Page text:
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Friday, August 22, 2014

Our walk through Jewish Warsaw on 8/15

Decided to forego public transportation to discover the Jewish areas of Warsaw on foot for the day. We had picked a booklet from Tourist Info titled 'Warsaw Judaica' and it was invaluable planning our own walking tour of Jewish Warsaw.

It was a sunny day but we took our rain ponchos just in case; turned out to be a smart move later as it sprinkled off and on. Seems to be the same weather pattern for a while now with temperatures in the mid 60’s and rain most days. Not sure if I've brought enough cold weather clothing and we're only a couple of weeks into the trip. We'd both thought it'd be considerably warmer at least until the end of August.

Walicow St. 11: Fragment of the Ghetto Wall 
Boundaries of the wall were commemorated 
with cast iron plates set in pavement.

Initial boundaries of the Warsaw Ghetto:
Later it became much smaller.

Keret House: Built in 2012, it’s the narrowest house in the world at only 72 cm at its narrowest point and 122 cm at its widest point; it fills a narrow gap between one post war block and an old tenement house; designed to be a studio for artists from around the world, the 1st of whom is Israeli writer Etkar Keret whose family came from Warsaw. Heard of the whole tiny house movement but this is certainly an extreme version of it. Never did see the entrance to it.

Jewish Cemetery: Founded in 1806, it’s one of the few currently operating Jewish cemeteries in Poland; over 100,000 tombstones survived here; contains mass graves from WW II, graves of residents of the Warsaw Ghetto, leaders from the Warsaw Uprising as well as those of many prominent figures. Most moving for us was the Memorial to the Children of the Ghetto below.

 Headstone of Zamenhof, founder of Esperanto,
 the universal language designed to eliminate war on

 grounds of disagreements between users of different languages.

Umschlagplatz: Beginning on 7/22/42, transports
of Jews to the Treblinka death camp departed from
this square. The monument is the shape of a cattle
car as that was the mode of transport. 448 names
Aba to Zanna are cut in on one of its walls.

Mila St: Looks like a mound in an otherwise deserted spot between 2 houses; basement of house that was located here served as the headquarters bunker of the Jewish Combat Organization; was a shelter for more than a 100 people until it was discovered by German troops. After the war in 1946, a mound was formed and a stone with an inscription in Polish,Yiddish and Hebrew was placed on the ruins of the house.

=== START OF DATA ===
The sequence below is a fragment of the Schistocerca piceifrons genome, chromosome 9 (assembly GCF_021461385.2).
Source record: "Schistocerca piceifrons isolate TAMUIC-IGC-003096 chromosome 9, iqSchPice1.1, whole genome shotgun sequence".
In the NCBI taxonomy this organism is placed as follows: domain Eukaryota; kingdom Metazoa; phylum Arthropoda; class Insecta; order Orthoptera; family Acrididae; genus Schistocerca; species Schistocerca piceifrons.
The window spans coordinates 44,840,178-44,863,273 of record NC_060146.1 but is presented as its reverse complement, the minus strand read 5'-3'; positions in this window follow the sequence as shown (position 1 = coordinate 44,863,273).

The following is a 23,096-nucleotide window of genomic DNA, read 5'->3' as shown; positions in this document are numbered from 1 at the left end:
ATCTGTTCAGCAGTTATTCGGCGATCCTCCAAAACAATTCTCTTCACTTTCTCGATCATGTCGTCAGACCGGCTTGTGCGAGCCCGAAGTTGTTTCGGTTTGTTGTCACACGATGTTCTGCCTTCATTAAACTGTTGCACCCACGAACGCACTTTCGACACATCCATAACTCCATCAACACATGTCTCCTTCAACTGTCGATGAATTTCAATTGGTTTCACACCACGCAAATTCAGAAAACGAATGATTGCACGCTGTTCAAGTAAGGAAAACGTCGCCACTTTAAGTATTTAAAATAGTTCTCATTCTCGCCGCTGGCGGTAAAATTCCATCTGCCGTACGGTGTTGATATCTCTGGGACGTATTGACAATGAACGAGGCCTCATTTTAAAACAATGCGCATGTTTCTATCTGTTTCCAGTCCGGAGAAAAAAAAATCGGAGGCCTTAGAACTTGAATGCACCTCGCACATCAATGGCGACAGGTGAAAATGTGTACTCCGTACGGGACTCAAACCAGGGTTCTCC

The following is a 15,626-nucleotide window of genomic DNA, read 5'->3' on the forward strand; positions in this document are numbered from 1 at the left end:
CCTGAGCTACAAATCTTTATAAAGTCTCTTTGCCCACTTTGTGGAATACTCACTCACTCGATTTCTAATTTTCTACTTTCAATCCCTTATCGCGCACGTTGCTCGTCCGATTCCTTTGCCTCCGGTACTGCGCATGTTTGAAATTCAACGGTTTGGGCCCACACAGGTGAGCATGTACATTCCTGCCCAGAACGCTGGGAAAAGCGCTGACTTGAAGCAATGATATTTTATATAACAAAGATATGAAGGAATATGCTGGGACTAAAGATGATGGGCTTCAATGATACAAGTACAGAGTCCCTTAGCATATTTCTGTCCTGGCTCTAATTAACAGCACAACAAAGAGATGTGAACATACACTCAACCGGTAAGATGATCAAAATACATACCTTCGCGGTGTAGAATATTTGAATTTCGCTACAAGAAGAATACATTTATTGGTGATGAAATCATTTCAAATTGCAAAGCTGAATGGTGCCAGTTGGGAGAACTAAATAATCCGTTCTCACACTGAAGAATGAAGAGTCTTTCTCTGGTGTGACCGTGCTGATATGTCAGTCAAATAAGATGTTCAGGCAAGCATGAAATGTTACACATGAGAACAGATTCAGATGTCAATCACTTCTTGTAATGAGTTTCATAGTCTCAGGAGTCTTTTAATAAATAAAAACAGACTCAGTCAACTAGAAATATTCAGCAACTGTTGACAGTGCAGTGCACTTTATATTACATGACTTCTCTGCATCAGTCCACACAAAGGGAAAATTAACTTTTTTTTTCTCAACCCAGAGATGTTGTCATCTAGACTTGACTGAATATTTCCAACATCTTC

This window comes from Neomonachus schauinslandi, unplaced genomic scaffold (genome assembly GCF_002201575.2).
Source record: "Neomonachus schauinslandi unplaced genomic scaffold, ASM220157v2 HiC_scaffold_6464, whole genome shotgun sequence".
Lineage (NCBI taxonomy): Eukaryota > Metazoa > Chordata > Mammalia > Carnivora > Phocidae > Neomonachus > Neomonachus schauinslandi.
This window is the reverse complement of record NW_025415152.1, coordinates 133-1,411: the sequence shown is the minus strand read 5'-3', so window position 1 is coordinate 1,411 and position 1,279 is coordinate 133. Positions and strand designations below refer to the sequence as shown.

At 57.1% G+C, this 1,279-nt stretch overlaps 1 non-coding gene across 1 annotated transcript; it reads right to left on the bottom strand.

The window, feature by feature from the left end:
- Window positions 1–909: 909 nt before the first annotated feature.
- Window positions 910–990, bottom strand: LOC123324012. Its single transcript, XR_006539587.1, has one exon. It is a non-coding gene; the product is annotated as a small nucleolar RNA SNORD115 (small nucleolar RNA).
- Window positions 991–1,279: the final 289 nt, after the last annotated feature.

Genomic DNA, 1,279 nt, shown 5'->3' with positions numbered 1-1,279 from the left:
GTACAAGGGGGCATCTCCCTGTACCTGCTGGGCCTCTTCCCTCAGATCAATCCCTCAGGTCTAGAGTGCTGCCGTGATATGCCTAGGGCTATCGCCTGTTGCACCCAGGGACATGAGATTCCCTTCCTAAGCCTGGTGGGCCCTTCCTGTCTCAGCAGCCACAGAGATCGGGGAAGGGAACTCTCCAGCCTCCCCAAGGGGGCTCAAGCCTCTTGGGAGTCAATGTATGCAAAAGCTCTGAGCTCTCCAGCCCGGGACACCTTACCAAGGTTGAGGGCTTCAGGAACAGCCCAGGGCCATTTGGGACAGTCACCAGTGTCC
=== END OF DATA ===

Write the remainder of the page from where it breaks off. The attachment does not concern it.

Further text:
Monument to the Ghetto Heroes above:  Unveiled on the 5th anniversary of the  outbreak of the uprising on the ruins of the ghetto, one side shows the insurgents: men, women and children holding grenades, guns and bottles of gasoline in their hands; the other represents the suffering and martyrdom on innocent victims. Copies of these bas reliefs are exhibited at the Yad Vashem Institute in Jerusalem which deals with the study of the Holocaust – wonder if we’ll see them there in late October? Slabs of stone, ordered during the war by the Germans in Sweden as a material for monuments to commemorate Hitler’s victory, cover the monument. How unsettling.

Museum of the History of Polish Jews: 
Located across the square from the Ghetto Monument;
we didn’t go in what we thought w as a very attractive
building. We were both struck how very attractive the old
 looking buildings are in the downtown core; certainly every
bit as appealing as the Smithsonian in DC; the newer
skyscrapers are equally stunning, we both thought;
 again, very unlike those we saw in Berlin.

Statue of German Chancellor Willy Brandt: 
Located in pretty large corner of the square with 
Museum and Monument; when Brandt, a memeber
 of the German resistance against Hitler visited
 Berlin in Dcember 1970 he knelt down by the monument. 
Poles understood him to be apologizing for Germany’s 
actions during the war.

Jerusalem Ave: One of the major boulevards
 in Warsaw, it was named in 1774 when a Jewish
settlement named New Jerusalem was established;
 the installation of an artificial palm tree, similar to
those that can be seen in Israeli cities, is referred to as
 'Greetings from 

55 Sienna St. Only other fragment of the wall I believe still in existence according to what I read. Very difficult to find this section of the wall as it's situated in an interior courtyard of apartment buildings. The actual access wasn't on Sienna St but on Dluga St.  Bricks have been taken out and are now in DC at the Holocaust Memorial, in Houston (we wondered why there?) and at Yad Veshem in Jerusalem

Jewish Historical Institue: Tried to see it on the 15th but it was closed for the National Holiday and on Saturday for the Jewish Sabbath so walked over on Sunday morning before catching our 1pm bus to Krakow. Watched the riveting 40 minute film about life pre war and then during WW II in the ghetto; all filmed then. Should be seen by anyone interested in seeing first hand the atrocities perpetrated by the Germans against the Jews in WWII.